When You Visit Sacred Spaces, Think Before You Selfie

When You Visit Sacred Spaces, Think Before You Selfie

The rise of the selfie has driven a rift into society, bringing up a surprising number of issues over gender, class, age, religion and race. Wired‘s Jason Parham explores some of these in “When the Selfie Turns Sacrilegious”, an essay on taking selfies in sacred or serious places such as mosques and art installations.

Photo by Thomas Depenbusch

Parham acknowledges the power of the selfie to “will yourself into a world that has done its very best to destroy you”. But when visiting Morocco’s Hassan II Mosque, he felt uncomfortable at the number of fellow tourists taking selfies as locals went to prayer, and noticed that many of the locals seemed to feel the same, “pointing and commenting on the growing pageantry of solipsism.”

While opinions vary widely, those who look down on selfies at sacred spaces will often call them out online. When someone has decided your selfie is in poor taste, the grey area disappears. Even if you think you’re not being offensive, you might find yourself in a series of graphic Photoshopped Holocaust photos, in a horrified local blog post, or on a BuzzFeed list of regrettable selfies (most of which have been deleted out of shame). If you’re lucky, you might get to explain yourself to America’s ABC News. If you’re Beyoncé, you might provoke a thoughtful essay in the New Republic.

While some of the cases above feel clearly out of line (a Holocaust memorial is not an appropriate place to show off your flexible figure), it’s also reductive to assume every selfie taker is narcissistic or disrespectful. As Gizmodo’s Bryan Lufkin and Jezebel’s Dodai Stewart noticed, people don’t just take selfies in front of others’ tragedy, but in front of their own harrowing moments. There are many legitimate reasons: Sometimes it’s to assert strength in times of crisis, sometimes it’s to emotionally process tragedy, sometimes it’s to tell friends and family you made it through.

Remember that not all of this will come through to the strangers who happen upon your photos. And it doesn’t give you a free pass to disrupt someone’s sacred space. So before you take pictures at a memorial or a place of worship, consider how it will affect the people around you. If you’re unsure, ask a representative of the site. And if you take a chance, be prepared to explain yourself to the internet.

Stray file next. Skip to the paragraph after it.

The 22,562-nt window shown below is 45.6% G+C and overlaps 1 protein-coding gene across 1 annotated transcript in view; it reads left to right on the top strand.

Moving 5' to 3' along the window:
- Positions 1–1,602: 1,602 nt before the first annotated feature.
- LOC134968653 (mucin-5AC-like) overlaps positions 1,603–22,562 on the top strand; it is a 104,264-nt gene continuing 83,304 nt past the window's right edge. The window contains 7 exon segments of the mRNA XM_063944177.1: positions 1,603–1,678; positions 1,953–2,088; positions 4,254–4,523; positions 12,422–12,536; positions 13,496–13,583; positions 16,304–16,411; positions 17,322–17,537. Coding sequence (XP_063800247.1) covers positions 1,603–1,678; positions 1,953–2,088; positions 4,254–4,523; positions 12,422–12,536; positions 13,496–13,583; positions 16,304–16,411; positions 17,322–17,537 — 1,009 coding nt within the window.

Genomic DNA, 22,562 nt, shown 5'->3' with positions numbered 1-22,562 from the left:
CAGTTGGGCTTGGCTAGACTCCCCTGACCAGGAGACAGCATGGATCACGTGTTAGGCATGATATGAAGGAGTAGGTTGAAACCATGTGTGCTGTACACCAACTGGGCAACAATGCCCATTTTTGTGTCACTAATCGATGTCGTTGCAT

• I don’t care if people take selfies, I myself when travelling take some because they are inherently a bad photo but due to the nature of a selfie can be better than trying to get someone else to take a picture of you at a location.
    That said, I found it strange the amount of people that were taking selfies at the World Trade Center site. “Here I am smiling next to the foot print of tower 1!” Like it was just an odd thing to want a selfie in front of in my opinion.

  • Taking selfies at sites where historic disasters/mass suffering occurred is one thing – taking them at sites where followers of an invisible friend congregate is another. I say let them be offended.

  • Selfie photos typically look like crap.
    Travel with as friend or spouse, take their photo, let them take yours.

    You can fit a whole body in frame. with no arms out to one side holding sticks (or even remote shutter controls). Group shots, kneeling in prayer at that shrine / temple, etc. and you even have someone sharing the experience with you.

    • You need someone who can take pictures though. I have travelled a lot, with partners, in tour groups and solo. 99% of people can not take a damn picture.

      Yeah posed pictures, kneeling are one of those things where people can maybe take a decent one. However with out a gimmick, the old, take a picture of me in front of… people can’t compose a decent picture. Balance a picture of you and the back ground.

      Machu Picchu, I have a bunch of pictures of me. Almost all are terrible. Except for some selfies and a couple pictures some random took of me. No one in the tour group could take a picture, neither most randoms.

      Yet I went to Egypt with someone who can take pictures and have an endless supply of amazing shots of me at places.

      I have an ex and she took lots of great gimmicky shots of me, nose to nose with statues in Asia. Yet every pic that isn’t one of them is shit. Weird perspective angles at me. Bad compositions and so forth.

      Selfies though, yeah the arms everywhere is shit. However the inherent style of a selfie can be better. I had about 50 shots of me taken on top of a Mayan temple where they filmed a view for Star Wars. The only picture that is cool, captures me at the view is a go pro selfie stick.

      You can take a picture of someone. Tell them to take the same picture of you and they can’t do it. Ideas such as framing, zoom, moving themselves are things that most people don’t consider.

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